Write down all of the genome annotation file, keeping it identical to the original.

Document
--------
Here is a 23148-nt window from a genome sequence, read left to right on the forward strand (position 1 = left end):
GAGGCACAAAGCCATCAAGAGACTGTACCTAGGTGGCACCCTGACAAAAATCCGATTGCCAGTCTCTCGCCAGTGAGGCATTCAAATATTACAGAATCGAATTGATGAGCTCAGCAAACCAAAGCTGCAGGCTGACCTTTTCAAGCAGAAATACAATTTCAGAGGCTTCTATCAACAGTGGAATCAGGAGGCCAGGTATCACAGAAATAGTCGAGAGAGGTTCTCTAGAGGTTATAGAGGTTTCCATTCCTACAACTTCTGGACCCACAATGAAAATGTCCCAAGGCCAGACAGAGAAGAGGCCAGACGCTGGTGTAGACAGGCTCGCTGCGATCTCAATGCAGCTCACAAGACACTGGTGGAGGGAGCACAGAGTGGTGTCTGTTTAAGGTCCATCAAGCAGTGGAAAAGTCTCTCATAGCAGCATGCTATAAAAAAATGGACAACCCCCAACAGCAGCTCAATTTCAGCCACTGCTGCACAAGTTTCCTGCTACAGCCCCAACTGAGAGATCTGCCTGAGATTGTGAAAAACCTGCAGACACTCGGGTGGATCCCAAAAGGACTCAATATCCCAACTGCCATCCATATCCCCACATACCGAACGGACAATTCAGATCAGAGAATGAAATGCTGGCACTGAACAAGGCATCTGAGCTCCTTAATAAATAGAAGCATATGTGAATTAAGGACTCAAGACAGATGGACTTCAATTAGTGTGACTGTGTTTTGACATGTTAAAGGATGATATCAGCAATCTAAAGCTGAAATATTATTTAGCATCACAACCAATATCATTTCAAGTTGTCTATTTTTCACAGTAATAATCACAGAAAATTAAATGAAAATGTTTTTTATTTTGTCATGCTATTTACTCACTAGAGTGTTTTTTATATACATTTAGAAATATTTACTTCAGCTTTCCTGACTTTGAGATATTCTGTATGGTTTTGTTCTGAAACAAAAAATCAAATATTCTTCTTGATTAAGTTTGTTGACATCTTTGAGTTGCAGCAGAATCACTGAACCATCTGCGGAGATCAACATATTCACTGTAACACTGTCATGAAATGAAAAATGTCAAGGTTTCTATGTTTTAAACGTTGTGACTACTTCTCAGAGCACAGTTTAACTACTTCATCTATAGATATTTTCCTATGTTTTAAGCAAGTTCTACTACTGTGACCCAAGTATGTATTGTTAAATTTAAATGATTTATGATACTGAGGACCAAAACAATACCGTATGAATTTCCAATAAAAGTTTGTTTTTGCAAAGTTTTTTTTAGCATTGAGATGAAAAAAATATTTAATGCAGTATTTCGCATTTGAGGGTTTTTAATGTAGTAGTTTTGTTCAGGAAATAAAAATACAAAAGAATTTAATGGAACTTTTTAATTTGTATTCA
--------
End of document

Here is a 23148-nt window from a genome sequence, read left to right on the forward strand (position 1 = left end):
GAGGCACAAAGCCATCAAGAGACTGTACCTAGGTGGCACCCTGACAAAAATCCGATTGCCAGTCTCTCGCCAGTGAGGCATTCAAATATTACAGAATCGAATTGATGAGCTCAGCAAACCAAAGCTGCAGGCTGACCTTTTCAAGCAGAAATACAATTTCAGAGGCTTCTATCAACAGTGGAATCAGGAGGCCAGGTATCACAGAAATAGTCGAGAGAGGTTCTCTAGAGGTTATAGAGGTTTCCATTCCTACAACTTCTGGACCCACAATGAAAATGTCCCAAGGCCAGACAGAGAAGAGGCCAGACGCTGGTGTAGACAGGCTCGCTGCGATCTCAATGCAGCTCACAAGACACTGGTGGAGGGAGCACAGAGTGGTGTCTGTTTAAGGTCCATCAAGCAGTGGAAAAGTCTCTCATAGCAGCATGCTATAAAAAAATGGACAACCCCCAACAGCAGCTCAATTTCAGCCACTGCTGCACAAGTTTCCTGCTACAGCCCCAACTGAGAGATCTGCCTGAGATTGTGAAAAACCTGCAGACACTCGGGTGGATCCCAAAAGGACTCAATATCCCAACTGCCATCCATATCCCCACATACCGAACGGACAATTCAGATCAGAGAATGAAATGCTGGCACTGAACAAGGCATCTGAGCTCCTTAATAAATAGAAGCATATGTGAATTAAGGACTCAAGACAGATGGACTTCAATTAGTGTGACTGTGTTTTGACATGTTAAAGGATGATATCAGCAATCTAAAGCTGAAATATTATTTAGCATCACAACCAATATCATTTCAAGTTGTCTATTTTTCACAGTAATAATCACAGAAAATTAAATGAAAATGTTTTTTATTTTGTCATGCTATTTACTCACTAGAGTGTTTTTTATATACATTTAGAAATATTTACTTCAGCTTTCCTGACTTTGAGATATTCTGTATGGTTTTGTTCTGAAACAAAAAATCAAATATTCTTCTTGATTAAGTTTGTTGACATCTTTGAGTTGCAGCAGAATCACTGAACCATCTGCGGAGATCAACATATTCACTGTAACACTGTCATGAAATGAAAAATGTCAAGGTTTCTATGTTTTAAACGTTGTGACTACTTCTCAGAGCACAGTTTAACTACTTCATCTATAGATATTTTCCTATGTTTTAAGCAAGTTCTACTACTGTGACCCAAGTATGTATTGTTAAATTTAAATGATTTATGATACTGAGGACCAAAACAATACCGTATGAATTTCCAATAAAAGTTTGTTTTTGCAAAGTTTTTTTTAGCATTGAGATGAAAAAAATATTTAATGCAGTATTTCGCATTTGAGGGTTTTTAATGTAGTAGTTTTGTTCAGGAAATAAAAATACAAAAGAATTTAATGGAACTTTTTAATTTGTATTCA